Apple’s year of public relations woes seems to be getting worse. Last week, the U.S. Supreme Court gave antitrust laws in the digital era a major boost as it opened the door for Apple to be sued for allegedly monopolizing the sale of iPhone apps.
Joined by the court’s four liberal justices, Justice Brett M. Kavanaugh rejected Apple’s defense that it couldn’t be sued over the price of phone apps because the firm simply provided a platform for other app creators to sell their products. The ruling, then, may open the way for similar lawsuits against giant technology platforms that have a business model similar to Apple’s.
“Today’s decision unquestionably opens the door to consumer claims against a wide range of digital platforms that use their market power to their advantage,” said Deepak Gupta, a Washington lawyer representing the Open Markets Institute in the case. “Going forward, this is going to be a significant ruling for the big platforms — from Apple to Amazon.”
Still, Apple said it expects to win in the end. “We’re confident we will prevail when the facts are presented and that the App Store is a not a monopoly by any metric,” the tech giant said in a statement. “We’re proud to have created the safest, most secure and trusted platform for customers and a great business opportunity for all developers around the world. Developers set the price they want to charge for their app, and Apple has no role in that.”
The App Store is playing an increasingly important role in Apple’s overall business model; last year, services revenue for the firm grew 24 percent year-on-year, to $37.2 billion. Reports of revenue growth were followed swiftly by the first ever Apple event dedicated entirely to its services businesses, rather than one involving a product launch. At the event, Apple announced a host of new subscription gaming, entertainment, and news programs.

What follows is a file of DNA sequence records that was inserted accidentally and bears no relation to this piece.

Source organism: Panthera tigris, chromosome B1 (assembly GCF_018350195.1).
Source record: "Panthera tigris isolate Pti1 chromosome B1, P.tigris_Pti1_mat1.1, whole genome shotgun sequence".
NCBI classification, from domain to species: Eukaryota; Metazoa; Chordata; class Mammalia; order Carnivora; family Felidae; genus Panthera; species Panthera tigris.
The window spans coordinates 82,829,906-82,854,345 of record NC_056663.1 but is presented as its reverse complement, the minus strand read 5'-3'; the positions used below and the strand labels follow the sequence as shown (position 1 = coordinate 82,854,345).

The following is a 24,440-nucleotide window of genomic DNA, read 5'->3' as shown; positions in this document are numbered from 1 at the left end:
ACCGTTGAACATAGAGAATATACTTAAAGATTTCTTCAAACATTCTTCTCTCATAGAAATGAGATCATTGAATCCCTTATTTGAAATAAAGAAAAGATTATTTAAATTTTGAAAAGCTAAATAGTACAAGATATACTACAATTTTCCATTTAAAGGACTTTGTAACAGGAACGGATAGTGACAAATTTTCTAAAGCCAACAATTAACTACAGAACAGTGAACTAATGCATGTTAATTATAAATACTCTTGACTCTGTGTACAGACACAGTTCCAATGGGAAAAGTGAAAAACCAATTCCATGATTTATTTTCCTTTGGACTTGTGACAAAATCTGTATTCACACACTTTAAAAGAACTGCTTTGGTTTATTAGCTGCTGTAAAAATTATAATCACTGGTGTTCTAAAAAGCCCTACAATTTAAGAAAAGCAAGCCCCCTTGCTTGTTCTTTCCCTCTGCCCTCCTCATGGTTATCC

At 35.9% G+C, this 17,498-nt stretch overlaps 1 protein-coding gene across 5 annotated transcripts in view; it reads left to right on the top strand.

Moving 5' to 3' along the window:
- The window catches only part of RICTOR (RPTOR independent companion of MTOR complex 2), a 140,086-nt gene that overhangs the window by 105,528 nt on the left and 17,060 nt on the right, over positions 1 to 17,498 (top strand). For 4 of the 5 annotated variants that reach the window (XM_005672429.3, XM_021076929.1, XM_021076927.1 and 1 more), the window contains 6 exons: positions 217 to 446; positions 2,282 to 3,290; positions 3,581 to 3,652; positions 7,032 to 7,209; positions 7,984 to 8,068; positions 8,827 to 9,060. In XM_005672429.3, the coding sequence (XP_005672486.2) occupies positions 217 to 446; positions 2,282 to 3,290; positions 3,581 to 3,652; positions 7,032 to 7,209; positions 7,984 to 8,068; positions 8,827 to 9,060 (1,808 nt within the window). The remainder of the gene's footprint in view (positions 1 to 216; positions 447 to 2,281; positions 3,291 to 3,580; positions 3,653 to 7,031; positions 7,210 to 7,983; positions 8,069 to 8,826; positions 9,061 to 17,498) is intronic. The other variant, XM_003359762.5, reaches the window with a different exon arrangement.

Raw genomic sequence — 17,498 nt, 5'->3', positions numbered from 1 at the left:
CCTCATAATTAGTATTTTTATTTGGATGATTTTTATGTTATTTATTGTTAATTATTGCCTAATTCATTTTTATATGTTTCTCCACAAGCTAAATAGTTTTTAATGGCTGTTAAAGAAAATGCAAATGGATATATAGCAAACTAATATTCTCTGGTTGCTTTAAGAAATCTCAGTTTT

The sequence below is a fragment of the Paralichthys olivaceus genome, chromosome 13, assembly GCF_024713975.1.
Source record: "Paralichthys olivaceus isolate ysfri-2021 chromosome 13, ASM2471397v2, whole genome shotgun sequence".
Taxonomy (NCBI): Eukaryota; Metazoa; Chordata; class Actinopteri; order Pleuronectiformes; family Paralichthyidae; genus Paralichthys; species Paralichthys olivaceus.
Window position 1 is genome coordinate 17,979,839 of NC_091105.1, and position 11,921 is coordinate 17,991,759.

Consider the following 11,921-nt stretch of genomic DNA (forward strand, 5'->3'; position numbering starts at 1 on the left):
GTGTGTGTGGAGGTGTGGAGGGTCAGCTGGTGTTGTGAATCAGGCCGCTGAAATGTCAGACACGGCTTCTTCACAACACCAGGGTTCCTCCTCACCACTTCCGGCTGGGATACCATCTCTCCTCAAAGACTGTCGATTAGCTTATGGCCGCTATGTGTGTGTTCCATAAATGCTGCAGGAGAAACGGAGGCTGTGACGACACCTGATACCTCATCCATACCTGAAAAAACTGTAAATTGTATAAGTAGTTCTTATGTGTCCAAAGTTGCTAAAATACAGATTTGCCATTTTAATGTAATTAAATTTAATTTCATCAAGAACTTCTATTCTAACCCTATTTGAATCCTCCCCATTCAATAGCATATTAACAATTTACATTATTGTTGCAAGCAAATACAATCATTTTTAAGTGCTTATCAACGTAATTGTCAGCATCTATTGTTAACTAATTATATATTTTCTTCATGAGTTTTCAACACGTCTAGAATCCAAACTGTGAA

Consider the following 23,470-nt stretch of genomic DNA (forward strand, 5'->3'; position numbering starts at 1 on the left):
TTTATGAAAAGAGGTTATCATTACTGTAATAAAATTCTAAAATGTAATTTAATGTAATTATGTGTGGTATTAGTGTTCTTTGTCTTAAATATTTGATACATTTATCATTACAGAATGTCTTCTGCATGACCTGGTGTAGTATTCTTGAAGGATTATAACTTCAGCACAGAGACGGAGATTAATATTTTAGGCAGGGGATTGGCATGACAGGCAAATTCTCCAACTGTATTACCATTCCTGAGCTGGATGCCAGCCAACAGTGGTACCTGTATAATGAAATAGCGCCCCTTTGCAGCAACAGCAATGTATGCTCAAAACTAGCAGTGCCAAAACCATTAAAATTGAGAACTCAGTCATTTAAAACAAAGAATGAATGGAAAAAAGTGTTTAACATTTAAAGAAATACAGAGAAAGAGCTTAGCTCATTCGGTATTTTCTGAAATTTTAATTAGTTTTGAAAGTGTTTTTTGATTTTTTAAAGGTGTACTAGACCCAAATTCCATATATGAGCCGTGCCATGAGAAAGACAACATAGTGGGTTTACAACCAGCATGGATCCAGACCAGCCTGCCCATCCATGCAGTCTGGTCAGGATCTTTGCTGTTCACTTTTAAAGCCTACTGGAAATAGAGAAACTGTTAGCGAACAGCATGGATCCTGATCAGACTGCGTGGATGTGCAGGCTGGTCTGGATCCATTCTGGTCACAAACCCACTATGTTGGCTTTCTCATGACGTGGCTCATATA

Nonetheless, the ruling is sure to open a Pandora’s box of headaches for the technology behemoth, with the firm still well and truly entangled in an ugly public relations brawl with Spotify over Apple’s alleged antitrust infringements.
In March, Spotify filed a complaint with the European Commission about Apple and its App Store policies, charging the firm with being a “monopolist” that hurt consumers and competition. The music streaming platform even launched an entire website dedicated to the campaign, the aptly named TimeToPlayFair.com.
In response, Apple has charged Spotify with “misleading rhetoric,” defending its revenue structure as one where companies — Spotify included — are shielded from paying dividends on revenue from advertising and carrier deals.
Nonetheless, the ongoing legal strife on both sides of the Atlantic is bad business for Apple. The sooner it's able to wrap it up, the better.